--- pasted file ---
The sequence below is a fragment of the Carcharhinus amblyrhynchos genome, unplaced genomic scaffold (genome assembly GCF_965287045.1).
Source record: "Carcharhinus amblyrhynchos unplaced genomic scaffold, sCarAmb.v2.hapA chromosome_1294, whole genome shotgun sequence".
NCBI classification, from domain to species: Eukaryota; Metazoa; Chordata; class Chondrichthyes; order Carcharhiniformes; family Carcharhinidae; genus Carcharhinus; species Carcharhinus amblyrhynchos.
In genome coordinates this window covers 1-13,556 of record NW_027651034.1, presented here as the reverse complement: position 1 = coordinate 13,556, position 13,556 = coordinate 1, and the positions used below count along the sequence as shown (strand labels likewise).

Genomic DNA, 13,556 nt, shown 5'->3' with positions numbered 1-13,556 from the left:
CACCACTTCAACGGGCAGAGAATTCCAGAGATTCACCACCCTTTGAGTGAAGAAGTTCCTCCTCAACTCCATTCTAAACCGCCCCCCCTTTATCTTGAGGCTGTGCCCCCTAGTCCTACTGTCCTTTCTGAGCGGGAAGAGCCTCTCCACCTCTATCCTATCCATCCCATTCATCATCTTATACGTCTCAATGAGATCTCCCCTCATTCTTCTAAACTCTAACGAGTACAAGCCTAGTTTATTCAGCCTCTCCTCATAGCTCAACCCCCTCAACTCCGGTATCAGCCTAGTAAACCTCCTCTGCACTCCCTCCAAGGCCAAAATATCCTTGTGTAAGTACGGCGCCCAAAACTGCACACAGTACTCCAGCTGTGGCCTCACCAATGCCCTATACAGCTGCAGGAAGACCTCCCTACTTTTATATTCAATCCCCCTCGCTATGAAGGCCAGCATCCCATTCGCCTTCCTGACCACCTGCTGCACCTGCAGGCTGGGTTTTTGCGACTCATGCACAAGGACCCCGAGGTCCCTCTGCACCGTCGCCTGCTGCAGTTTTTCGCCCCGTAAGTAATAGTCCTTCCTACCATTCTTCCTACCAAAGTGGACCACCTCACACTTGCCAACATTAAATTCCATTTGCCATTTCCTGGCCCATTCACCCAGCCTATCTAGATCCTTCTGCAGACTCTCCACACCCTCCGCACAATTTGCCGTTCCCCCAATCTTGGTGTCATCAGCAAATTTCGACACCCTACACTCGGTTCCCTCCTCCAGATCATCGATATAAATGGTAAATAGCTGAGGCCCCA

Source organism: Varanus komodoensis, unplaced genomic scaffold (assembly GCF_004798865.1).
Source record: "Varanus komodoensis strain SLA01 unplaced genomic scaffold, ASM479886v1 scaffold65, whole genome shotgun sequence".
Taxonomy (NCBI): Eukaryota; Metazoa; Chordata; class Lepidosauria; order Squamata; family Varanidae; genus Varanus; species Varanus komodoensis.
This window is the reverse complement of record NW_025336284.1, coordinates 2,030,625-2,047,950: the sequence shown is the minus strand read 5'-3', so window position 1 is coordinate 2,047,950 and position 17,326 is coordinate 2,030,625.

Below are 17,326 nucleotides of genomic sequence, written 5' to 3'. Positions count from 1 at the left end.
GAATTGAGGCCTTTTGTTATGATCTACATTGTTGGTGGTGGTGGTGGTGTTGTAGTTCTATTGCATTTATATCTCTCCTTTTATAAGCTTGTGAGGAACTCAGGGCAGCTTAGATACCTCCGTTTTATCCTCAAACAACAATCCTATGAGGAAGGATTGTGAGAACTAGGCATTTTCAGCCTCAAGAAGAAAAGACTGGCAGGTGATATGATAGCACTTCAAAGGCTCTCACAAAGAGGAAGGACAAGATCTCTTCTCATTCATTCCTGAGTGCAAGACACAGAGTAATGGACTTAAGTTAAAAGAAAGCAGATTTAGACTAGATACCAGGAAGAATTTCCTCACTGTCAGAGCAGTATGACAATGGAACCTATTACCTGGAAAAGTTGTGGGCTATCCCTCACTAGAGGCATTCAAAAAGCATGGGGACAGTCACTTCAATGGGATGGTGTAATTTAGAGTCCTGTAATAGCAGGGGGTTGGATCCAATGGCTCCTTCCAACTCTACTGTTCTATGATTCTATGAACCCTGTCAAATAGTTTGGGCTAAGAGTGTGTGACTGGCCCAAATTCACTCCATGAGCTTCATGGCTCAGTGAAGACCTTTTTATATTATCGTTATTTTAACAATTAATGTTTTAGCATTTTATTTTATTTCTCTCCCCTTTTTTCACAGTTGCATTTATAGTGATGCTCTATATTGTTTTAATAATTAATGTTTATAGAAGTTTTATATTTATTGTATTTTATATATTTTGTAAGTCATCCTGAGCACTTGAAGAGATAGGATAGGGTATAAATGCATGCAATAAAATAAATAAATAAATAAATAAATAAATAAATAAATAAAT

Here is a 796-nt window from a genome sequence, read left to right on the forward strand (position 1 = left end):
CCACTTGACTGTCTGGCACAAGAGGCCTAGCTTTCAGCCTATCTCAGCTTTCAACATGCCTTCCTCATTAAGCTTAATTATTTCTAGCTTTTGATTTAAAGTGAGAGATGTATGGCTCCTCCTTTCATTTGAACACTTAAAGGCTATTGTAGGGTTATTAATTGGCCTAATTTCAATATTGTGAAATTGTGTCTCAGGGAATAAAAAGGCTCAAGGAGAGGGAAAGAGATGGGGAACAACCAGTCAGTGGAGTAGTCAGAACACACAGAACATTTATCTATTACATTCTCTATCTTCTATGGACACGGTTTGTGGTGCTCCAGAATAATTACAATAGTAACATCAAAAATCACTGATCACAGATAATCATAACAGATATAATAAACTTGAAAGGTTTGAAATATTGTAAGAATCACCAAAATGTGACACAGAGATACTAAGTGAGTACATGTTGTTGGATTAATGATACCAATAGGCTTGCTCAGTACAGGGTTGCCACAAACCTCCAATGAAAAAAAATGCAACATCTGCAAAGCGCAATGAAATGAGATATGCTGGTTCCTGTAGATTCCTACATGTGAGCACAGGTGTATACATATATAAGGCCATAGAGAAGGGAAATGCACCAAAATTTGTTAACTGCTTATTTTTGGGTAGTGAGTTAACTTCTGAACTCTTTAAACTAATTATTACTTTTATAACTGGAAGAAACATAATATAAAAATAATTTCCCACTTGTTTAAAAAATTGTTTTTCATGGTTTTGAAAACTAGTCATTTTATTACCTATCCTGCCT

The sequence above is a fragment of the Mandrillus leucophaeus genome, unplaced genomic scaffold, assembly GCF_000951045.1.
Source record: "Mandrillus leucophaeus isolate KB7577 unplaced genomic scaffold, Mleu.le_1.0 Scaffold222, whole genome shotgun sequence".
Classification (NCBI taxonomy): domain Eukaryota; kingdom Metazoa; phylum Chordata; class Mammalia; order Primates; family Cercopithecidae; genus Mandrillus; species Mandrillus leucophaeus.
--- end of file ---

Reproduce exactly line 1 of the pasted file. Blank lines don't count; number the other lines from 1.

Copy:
The sequence below is a fragment of the Carcharhinus amblyrhynchos genome, unplaced genomic scaffold (genome assembly GCF_965287045.1).